Clinton Township, Lycoming County, Pennsylvania

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Clinton Township is a township in Lycoming County, Pennsylvania, in the United States. The population was 3,947 at the 2000 census. It is part of the Williamsport, Pennsylvania Metropolitan Statistical Area.

Contents

History

Clinton Township was formed from part of Washington Township by the Pennsylvania General Assembly during its December 1825 sessions. It was named for Governor DeWitt Clinton of New York.

One of the most prominent physical features in Clinton Township is Penny Hill. This hill which is in the eastern portion of the township was named for a dog named Penny. Penny was apparently fond of wandering up and down the hill during the late 1780s and early 1790s. She was owned by a man named David Tolbert. Tolbert's dog was seen so often on the hill that the residents of the area began to call it Penny Hill. Today Penny Hill is bisected by U.S. Route 15. It over looks West Branch Susquehanna River and is covered by a number of family residences and several small farms.

The first permanent settlers to Clinton Township arrived just before the beginning of the American Revolution. They cleared the land that surrounds Black Hole Creek in the valley between Bald Eagle Mountain and Penny Hill. During the war, settlements throughout the Susquehanna valley were attacked by Loyalists and Native Americans allied with the British. After the Battle of Wyoming in the summer of 1778 (near what is now Wilkes-Barre) and smaller local attacks, the "Big Runaway" occurred throughout the West Branch Susquehanna valley. Settlers fled feared and actual attacks by the British and their allies. Homes and fields were abandoned, with livestock driven along and a few possessions floated on rafts on the river east to Muncy, then further south to Sunbury. The abandoned property was burnt by the attackers. Some settlers soon returned, only to flee again in the summer of 1779 in the "Little Runaway". Sullivan's Expedition helped stabilize the area and encouraged resettlement, which continued after the war.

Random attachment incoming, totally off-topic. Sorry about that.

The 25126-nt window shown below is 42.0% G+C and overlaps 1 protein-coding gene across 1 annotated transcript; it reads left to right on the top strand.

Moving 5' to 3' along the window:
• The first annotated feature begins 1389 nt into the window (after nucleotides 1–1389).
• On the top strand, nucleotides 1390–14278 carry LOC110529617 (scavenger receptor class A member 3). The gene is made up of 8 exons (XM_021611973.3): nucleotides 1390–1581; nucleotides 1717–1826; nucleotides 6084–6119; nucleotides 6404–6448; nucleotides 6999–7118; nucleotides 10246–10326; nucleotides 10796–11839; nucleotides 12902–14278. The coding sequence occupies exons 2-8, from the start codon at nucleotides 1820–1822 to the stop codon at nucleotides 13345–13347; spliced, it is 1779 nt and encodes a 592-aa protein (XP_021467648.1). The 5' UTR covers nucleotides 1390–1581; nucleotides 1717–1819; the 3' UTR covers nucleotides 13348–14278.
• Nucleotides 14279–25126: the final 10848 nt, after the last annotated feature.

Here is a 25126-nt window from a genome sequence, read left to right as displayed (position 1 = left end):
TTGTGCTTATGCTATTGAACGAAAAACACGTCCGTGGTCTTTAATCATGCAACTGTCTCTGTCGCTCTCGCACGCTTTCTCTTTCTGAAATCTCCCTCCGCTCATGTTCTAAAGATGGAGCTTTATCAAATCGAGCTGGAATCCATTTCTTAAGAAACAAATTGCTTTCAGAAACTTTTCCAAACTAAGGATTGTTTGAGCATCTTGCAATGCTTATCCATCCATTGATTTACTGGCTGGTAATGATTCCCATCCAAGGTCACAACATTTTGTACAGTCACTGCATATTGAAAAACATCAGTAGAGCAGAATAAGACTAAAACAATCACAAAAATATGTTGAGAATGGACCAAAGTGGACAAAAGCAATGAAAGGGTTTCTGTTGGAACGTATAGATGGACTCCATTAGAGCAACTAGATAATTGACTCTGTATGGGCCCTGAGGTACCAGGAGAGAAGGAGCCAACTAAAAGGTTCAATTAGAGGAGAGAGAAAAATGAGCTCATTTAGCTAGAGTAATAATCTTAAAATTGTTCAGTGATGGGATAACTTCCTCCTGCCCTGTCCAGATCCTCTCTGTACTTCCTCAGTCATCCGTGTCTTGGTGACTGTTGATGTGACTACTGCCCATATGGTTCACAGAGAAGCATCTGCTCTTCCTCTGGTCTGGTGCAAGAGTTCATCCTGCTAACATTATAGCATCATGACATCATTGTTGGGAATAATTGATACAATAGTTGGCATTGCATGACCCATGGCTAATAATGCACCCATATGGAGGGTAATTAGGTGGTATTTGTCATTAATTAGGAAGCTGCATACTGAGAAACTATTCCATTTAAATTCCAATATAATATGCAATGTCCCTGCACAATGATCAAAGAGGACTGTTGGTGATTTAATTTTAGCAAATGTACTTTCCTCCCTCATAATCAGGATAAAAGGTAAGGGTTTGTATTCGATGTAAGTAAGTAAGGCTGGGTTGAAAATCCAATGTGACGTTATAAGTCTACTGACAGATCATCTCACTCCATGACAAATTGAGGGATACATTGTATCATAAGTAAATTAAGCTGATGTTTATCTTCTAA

Following the war the pioneers returned to Clinton Township and reestablished their homesteads. By this time most of the Native Americans had either been killed off or fled to the west. The settlers encountered some struggles over the years, most notably in the winter of 1787. This winter was especially harsh in Clinton Township. Nearly all the livestock was either frozen to death or they died of starvation. The supplies of food stored after the harvest were quickly depleted and the people began to starve. Hunters struggled through the deep snow. Even those that were able to use snowshoes to walk on top of the snow struggled to find any game, which also struggled to survive the harsh winter. When the winter finally broke the residents were able to harvest tremendous amounts of shad in Black Hole Creek and in the West Branch Susquehanna River with a seine that was delivered to them by the father-in-law of Major Ten Brook, Mr. Emmons. Mr. Emmons arrived from New Jersey with additional supplies including salt, wheat, corn, and garden seeds. He is credited with saving the lives of many of the early residents of Clinton Township. Emmons returned again in 1788 with another wagon load of supplies, while camping he was tragically killed by a tree that fell on the wagon where he was sleeping.[3] Eagle Grange No. 1 in Clinton Township was organized on March 4, 1871 by a group of rural farmers who had become concerned about the rising costs of farming in the post Civil War economy. It was the first grange to be organized in Pennsylvania, two years before the formation of the Pennsylvania State Grange and four years after The National Grange of the Order of Patrons of Husbandry, better known as the National Grange was founded in Fredonia, New York by Oliver Hudson Kelley. The chief objectives of the Eagle Grange No. 1 were the establishment of a co-operative purchasing program for farmers, the lowering of railroad rates, and the establishment of rural free delivery by the United States Postal Service. The Grange was one of the first national organizations to give equal status to female members.[4]

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